EPIC’s 107,000bpd Refinery In Bayelsa Ready In 16 Months
AS part of efforts to end the importation of refined petroleum products into the country, the Federal Government has granted licence to Epic Refinery and Petrochemical Industries Ltd to build a 107,000bpd refinery in Oporoma, Bayelsa State.
Chairman/Chief Executive Officer (CEO) of the company, Barango Matthew Wenke Jnr., who disclosed this to journalists in Lagos recently during a chat, said the project would cost about U.S. $30 billion, adding that the fund had been secured.
Wenke said the refinery, when completed, will have a capacity to refine 107, 000 barrels per day on a modular arrangement of 30-30-30-17 and would create at least 100, 000 jobs when completed.
He said: “EPIC Refinery started this journey in 2011 and we have been through the mill. We have paid the statutory dues and presented the technical details to the Department of Petroleum Resources (DPR). The DPR visited the site in Oporoma and did its assessment and we qualified for the issuance of the LTE since 2013. But for whatever reasons, it was delayed. But we are happy today that this government came and on June 15, this year, issued us the licence.
“Now we are hitting the ground running because actually the first partners we had walked away because of the delay. So, we severed the relationship. But the moment we got the licence, those who had been waiting keyed into the project. Our new partners are from the Middle East and the U. S. Also, locally we have some enterprising Nigerians who are willing to bring in their money into the project.”
Wenke said the company had to adjust the business plan from a full large capacity refinery to a modular refinery, explaining that with a modular refinery, “production is easier and cost of installation is also easier.”
He added that the company has a project team that comprises seasoned and experienced engineer, noting, “we are good to go.”
“The refinery will come on stream within 12 to 16 months. It is feasible and I will tell you why. The major stage is the manufacturing of the plants which as soon as we open the LC to them they can finish them within seven to nine months. But while they are doing the manufacturing there, we will get on with the civil works that we need to do locally. On September 16, this year, we are signing a contract with the equipment manufacturers here in Lagos. Funds for the project are already secured. DPR has also attached engineers to the project,” he said.
Noting that the company is bringing in opportunities, technology and foreign investment into the Nigerian economy with the establishment of the refinery, Wenke said the management of the company has been in talks with the Bayelsa State government over the project, noting that the Governor Seriake Dickson administration has been creating a conducive atmosphere for investors in the state.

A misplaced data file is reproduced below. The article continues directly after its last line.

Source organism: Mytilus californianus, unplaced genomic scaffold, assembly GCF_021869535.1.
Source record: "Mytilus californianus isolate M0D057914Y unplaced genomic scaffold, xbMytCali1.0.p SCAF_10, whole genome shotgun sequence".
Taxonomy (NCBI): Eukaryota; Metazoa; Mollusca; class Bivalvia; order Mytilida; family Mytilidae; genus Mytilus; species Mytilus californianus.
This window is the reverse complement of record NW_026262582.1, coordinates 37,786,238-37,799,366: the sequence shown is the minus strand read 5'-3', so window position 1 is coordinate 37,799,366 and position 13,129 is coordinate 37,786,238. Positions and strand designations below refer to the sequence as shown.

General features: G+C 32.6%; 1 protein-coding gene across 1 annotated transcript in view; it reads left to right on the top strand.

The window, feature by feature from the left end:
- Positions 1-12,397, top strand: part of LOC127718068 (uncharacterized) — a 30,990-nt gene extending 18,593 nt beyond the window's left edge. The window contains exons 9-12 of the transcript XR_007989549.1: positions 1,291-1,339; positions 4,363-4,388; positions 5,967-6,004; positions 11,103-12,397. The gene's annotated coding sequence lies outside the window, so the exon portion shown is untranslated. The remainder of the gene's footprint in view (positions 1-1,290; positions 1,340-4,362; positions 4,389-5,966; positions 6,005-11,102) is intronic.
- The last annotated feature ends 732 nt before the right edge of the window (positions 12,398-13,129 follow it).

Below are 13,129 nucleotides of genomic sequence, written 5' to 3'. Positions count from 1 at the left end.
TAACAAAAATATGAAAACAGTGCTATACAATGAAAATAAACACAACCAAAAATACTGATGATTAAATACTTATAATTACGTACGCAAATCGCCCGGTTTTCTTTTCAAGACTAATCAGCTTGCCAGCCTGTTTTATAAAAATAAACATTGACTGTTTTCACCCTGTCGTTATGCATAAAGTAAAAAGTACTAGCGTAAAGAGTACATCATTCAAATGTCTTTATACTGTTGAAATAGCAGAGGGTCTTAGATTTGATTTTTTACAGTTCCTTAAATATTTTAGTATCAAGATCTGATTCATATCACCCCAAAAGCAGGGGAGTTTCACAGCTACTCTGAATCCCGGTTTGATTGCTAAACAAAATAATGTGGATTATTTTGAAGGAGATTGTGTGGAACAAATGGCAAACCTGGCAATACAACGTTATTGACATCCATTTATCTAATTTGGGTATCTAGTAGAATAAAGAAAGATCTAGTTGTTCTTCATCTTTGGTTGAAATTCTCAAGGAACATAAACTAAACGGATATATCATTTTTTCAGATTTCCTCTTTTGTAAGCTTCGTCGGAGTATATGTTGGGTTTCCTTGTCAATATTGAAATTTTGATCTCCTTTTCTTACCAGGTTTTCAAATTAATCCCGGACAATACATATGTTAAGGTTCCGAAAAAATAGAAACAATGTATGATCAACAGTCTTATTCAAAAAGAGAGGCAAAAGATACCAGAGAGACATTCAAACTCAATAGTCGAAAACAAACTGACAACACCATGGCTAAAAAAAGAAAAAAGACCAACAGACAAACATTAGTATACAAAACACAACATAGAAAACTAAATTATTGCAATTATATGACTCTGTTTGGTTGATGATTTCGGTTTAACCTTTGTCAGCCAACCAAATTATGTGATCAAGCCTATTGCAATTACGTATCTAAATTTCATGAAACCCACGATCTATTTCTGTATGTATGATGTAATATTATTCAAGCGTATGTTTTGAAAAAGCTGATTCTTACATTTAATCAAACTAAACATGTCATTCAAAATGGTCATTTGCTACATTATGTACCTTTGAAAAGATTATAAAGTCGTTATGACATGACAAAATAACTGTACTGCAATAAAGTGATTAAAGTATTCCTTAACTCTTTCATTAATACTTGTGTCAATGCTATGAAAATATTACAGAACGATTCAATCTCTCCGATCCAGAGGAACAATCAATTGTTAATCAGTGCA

“So, our relationship with the government and people of Bayelsa State is cordial. As a company, we have been working hand in hand with the government on this project through the supervising ministry. When the projected is completed, at least 100, 000 jobs will be created and one should expect that the people of Bayelsa Sate would be well represented. However, jobs will only be given to qualified people, ” Wenke noted.
The Project Director, Zakari Umar, said the establishment of the refinery would contribute towards ending petroleum products importation into the country and what he described as the “subsidy saga.”
“We believe that the more the refineries, the better. Once you have enough refined products in the country, it will just ease out the issue of subsidy. The market forces will take over and Nigerians will appreciate the fact that products are available when they want them. What is happening in the subsidy regime is that some of the prices are just there because somebody is making money out of them. But when we produce, there would be enough products for local consumption and even for export,” Umar said.
He added: “The subsidy regime has come a long way because of the circumstances the government was faced with. But now the reality is that government can no longer continue with the subsidy. The total deregulation of the downstream sector will enhance refineries coming on stream. Besides, government should support the local refineries and encourage local investors. If government encourages the refineries to develop and start producing enough, then they can ease out the issue of subsidy gradually. As far as we are concerned as private entrepreneurs who are now venturing into refinery operations, our zeal is to see that the products are available.”